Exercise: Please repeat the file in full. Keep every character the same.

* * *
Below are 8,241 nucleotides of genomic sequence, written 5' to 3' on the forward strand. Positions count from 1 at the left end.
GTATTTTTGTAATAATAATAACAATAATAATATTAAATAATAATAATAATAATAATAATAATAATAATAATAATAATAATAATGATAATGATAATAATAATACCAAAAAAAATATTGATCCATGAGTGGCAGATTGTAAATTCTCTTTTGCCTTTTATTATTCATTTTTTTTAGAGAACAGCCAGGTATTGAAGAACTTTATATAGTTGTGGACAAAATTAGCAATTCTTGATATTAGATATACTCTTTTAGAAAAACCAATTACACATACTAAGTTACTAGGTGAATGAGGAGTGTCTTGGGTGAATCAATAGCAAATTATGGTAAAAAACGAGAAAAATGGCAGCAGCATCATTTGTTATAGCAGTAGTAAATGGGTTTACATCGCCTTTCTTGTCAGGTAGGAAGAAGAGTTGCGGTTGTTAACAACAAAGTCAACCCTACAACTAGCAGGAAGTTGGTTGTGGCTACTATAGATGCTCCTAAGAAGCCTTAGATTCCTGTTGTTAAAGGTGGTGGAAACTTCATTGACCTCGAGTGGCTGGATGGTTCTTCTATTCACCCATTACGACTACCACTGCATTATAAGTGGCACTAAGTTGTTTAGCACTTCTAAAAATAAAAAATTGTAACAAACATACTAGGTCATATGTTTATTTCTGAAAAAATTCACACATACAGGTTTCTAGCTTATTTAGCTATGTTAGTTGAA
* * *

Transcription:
Below are 8,241 nucleotides of genomic sequence, written 5' to 3' on the forward strand. Positions count from 1 at the left end.
GTATTTTTGTAATAATAATAACAATAATAATATTAAATAATAATAATAATAATAATAATAATAATAATAATAATAATAATAATGATAATGATAATAATAATACCAAAAAAAATATTGATCCATGAGTGGCAGATTGTAAATTCTCTTTTGCCTTTTATTATTCATTTTTTTTAGAGAACAGCCAGGTATTGAAGAACTTTATATAGTTGTGGACAAAATTAGCAATTCTTGATATTAGATATACTCTTTTAGAAAAACCAATTACACATACTAAGTTACTAGGTGAATGAGGAGTGTCTTGGGTGAATCAATAGCAAATTATGGTAAAAAACGAGAAAAATGGCAGCAGCATCATTTGTTATAGCAGTAGTAAATGGGTTTACATCGCCTTTCTTGTCAGGTAGGAAGAAGAGTTGCGGTTGTTAACAACAAAGTCAACCCTACAACTAGCAGGAAGTTGGTTGTGGCTACTATAGATGCTCCTAAGAAGCCTTAGATTCCTGTTGTTAAAGGTGGTGGAAACTTCATTGACCTCGAGTGGCTGGATGGTTCTTCTATTCACCCATTACGACTACCACTGCATTATAAGTGGCACTAAGTTGTTTAGCACTTCTAAAAATAAAAAATTGTAACAAACATACTAGGTCATATGTTTATTTCTGAAAAAATTCACACATACAGGTTTCTAGCTTATTTAGCTATGTTAGTTGAA